Gun Trace Task Force members Daniel Hersl and Marcus Taylor have been found guilty on a number of charges tied to racketeering, conspiracy, and fraud.
The jury of eight white women, three black men, and one Asian woman took about two days—Feb. 8 and Feb. 12—to deliberate before delivering a verdict that declared Hersl and Taylor guilty on most counts. The jury acquit both on gun charges.
As the verdict was being read, Taylor seemed mostly unaffected, quiet. Hersl grew red, rubbing his head with his hands on his forehead. His family broke once they put handcuffs on Hersl.
Stephen Hersl, one of Hersl’s brothers, appeared wrecked. “I love you Danny,” he cried. Taylor’s family moved out of courthouse without comment.
Hersl and Taylor were the only two members of the Baltimore Police Department’s federally-indicted gun unit not to plead guilty, and their trial, which began three weeks ago, revealed numerous shocking tactics used by Baltimore Police officers to enrich themselves, including the illegal seizure of money, drugs, and guns—often keeping some or all of those drugs and money (and in one case reselling a gun)—along with extensive overtime fraud.
“I can go on with my own life without having to worry about and being in fear of someobody who’s supposed to protect me,” said Alex Hilton, a man who came to watch the verdict. Hilton says he was repeatedly harassed by Hersl in the 2000s so much so that he moved to West Baltimore to avoid him.
The trial also implicated a dozen or so other police officers, former and current, including Dep. Commissioner Dean Palmere, who announced his retirement hours after GTTF’s Momodu Gondo testified that Palmere helped cover up a 2009 police shooting (Palmere denies this); and slain detective Sean Suiter, who was killed one day before he was set to testify to a grand jury about a 2010 event involving GTTF’s Sgt. Wayne Jenkins, Ryan Guinn, and an unnamed sergeant who planted heroin in a car—until Gondo’s testimony, which said Suiter stole money with him as early as 2009. The department held a hero’s funeral for the murdered detective.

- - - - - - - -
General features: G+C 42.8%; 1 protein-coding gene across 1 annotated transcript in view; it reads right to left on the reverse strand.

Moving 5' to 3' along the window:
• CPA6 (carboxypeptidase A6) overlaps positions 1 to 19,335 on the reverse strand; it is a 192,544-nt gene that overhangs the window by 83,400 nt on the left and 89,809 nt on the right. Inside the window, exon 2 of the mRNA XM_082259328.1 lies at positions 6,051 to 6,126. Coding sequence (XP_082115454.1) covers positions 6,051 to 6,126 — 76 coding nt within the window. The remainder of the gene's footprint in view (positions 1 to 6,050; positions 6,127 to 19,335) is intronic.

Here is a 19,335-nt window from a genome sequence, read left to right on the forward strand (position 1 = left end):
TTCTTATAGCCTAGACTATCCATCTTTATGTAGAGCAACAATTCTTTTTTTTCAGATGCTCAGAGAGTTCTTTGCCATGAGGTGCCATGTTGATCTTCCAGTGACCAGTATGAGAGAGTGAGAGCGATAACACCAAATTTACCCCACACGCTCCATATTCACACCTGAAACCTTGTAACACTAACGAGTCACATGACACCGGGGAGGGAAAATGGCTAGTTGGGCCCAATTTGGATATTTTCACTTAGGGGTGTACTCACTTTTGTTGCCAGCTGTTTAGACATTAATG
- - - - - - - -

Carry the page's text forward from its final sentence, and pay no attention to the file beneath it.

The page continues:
Hersl’s lawyer William Purpura argued that while Hersl had indeed committed overtime fraud and stolen money from civilians, he was not guilty of robbery (theft by force). Instead, according to Purpura, Hersl seized the money and drugs legally, as a police officer. His only illegal act was failing to turn them in.
But according to plenty of testimony, Hersl was more than aware of plans to rob citizens, and was complicit in the planning and execution of these robberies. As for Taylor, his lawyers Christopher Nieto and Jennifer Wicks argued Taylor’s innocence and mostly said that the witnesses, both police and citizens—most of them current or former drug dealers—could not be believed. She accused the prosecution of going to the “depths of the criminal underworld” to find its witnesses.
But Assistant U.S. Attorney Leo Wise countered that it was Hersl and Taylor who had chosen to commit crimes with the former detectives who had testified and the generally vulnerable people they had victimized.
“What these men hoped as they committed these crimes,” Wise said. “Is that someday, if they were ever called to account for these actions that they could hide behind lawyers like Ms. Wicks, Mr. Nieto, and Mr. Purpura,” who would demonize their accusers.
Wise said they had indeed descended into the “depths of the criminal underworld.”
“And what we found in those depths were Daniel Thomas Hersl and Marcus Roosevelt Taylor,” he said.
The FBI is still looking into that underworld. Its investigation into the Baltimore Police Department is ongoing.
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